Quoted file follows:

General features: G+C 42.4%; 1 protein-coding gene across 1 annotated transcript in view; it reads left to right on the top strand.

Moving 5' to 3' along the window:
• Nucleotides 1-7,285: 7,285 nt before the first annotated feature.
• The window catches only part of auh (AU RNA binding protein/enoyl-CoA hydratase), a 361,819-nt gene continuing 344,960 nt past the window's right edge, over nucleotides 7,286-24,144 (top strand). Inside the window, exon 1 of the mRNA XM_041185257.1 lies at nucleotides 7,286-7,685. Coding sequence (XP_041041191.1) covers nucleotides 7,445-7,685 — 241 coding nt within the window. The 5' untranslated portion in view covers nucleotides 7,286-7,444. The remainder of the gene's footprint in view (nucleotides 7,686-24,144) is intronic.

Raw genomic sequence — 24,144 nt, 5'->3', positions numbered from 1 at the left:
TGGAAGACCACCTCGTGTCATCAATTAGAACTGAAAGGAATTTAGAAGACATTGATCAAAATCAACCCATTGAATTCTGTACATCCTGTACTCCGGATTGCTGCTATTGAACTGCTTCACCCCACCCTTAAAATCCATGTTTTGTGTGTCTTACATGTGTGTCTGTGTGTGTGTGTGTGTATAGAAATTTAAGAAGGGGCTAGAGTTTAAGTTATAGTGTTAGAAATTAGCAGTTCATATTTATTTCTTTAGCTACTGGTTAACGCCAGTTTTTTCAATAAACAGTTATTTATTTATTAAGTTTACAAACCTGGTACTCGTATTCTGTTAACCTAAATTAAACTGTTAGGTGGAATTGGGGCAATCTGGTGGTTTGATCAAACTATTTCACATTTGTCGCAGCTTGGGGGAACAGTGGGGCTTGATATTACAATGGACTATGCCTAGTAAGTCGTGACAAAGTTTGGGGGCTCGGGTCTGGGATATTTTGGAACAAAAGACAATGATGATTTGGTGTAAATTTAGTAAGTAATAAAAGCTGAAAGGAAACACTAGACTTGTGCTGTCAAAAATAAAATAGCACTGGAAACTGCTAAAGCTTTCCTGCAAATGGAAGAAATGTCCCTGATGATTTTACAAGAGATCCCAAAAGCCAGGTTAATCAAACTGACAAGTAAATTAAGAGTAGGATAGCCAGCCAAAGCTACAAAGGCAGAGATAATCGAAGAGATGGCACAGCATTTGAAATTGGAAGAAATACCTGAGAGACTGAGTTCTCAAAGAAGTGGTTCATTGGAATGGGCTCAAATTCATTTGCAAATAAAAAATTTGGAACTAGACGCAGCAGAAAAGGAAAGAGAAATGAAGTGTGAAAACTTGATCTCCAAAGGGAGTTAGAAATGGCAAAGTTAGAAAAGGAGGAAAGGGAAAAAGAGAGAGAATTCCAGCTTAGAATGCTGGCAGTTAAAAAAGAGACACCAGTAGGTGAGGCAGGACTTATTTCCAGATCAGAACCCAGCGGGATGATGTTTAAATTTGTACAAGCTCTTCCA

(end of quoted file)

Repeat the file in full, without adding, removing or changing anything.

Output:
General features: G+C 42.4%; 1 protein-coding gene across 1 annotated transcript in view; it reads left to right on the top strand.

Moving 5' to 3' along the window:
• Nucleotides 1-7,285: 7,285 nt before the first annotated feature.
• The window catches only part of auh (AU RNA binding protein/enoyl-CoA hydratase), a 361,819-nt gene continuing 344,960 nt past the window's right edge, over nucleotides 7,286-24,144 (top strand). Inside the window, exon 1 of the mRNA XM_041185257.1 lies at nucleotides 7,286-7,685. Coding sequence (XP_041041191.1) covers nucleotides 7,445-7,685 — 241 coding nt within the window. The 5' untranslated portion in view covers nucleotides 7,286-7,444. The remainder of the gene's footprint in view (nucleotides 7,686-24,144) is intronic.

Raw genomic sequence — 24,144 nt, 5'->3', positions numbered from 1 at the left:
TGGAAGACCACCTCGTGTCATCAATTAGAACTGAAAGGAATTTAGAAGACATTGATCAAAATCAACCCATTGAATTCTGTACATCCTGTACTCCGGATTGCTGCTATTGAACTGCTTCACCCCACCCTTAAAATCCATGTTTTGTGTGTCTTACATGTGTGTCTGTGTGTGTGTGTGTGTATAGAAATTTAAGAAGGGGCTAGAGTTTAAGTTATAGTGTTAGAAATTAGCAGTTCATATTTATTTCTTTAGCTACTGGTTAACGCCAGTTTTTTCAATAAACAGTTATTTATTTATTAAGTTTACAAACCTGGTACTCGTATTCTGTTAACCTAAATTAAACTGTTAGGTGGAATTGGGGCAATCTGGTGGTTTGATCAAACTATTTCACATTTGTCGCAGCTTGGGGGAACAGTGGGGCTTGATATTACAATGGACTATGCCTAGTAAGTCGTGACAAAGTTTGGGGGCTCGGGTCTGGGATATTTTGGAACAAAAGACAATGATGATTTGGTGTAAATTTAGTAAGTAATAAAAGCTGAAAGGAAACACTAGACTTGTGCTGTCAAAAATAAAATAGCACTGGAAACTGCTAAAGCTTTCCTGCAAATGGAAGAAATGTCCCTGATGATTTTACAAGAGATCCCAAAAGCCAGGTTAATCAAACTGACAAGTAAATTAAGAGTAGGATAGCCAGCCAAAGCTACAAAGGCAGAGATAATCGAAGAGATGGCACAGCATTTGAAATTGGAAGAAATACCTGAGAGACTGAGTTCTCAAAGAAGTGGTTCATTGGAATGGGCTCAAATTCATTTGCAAATAAAAAATTTGGAACTAGACGCAGCAGAAAAGGAAAGAGAAATGAAGTGTGAAAACTTGATCTCCAAAGGGAGTTAGAAATGGCAAAGTTAGAAAAGGAGGAAAGGGAAAAAGAGAGAGAATTCCAGCTTAGAATGCTGGCAGTTAAAAAAGAGACACCAGTAGGTGAGGCAGGACTTATTTCCAGATCAGAACCCAGCGGGATGATGTTTAAATTTGTACAAGCTCTTCCA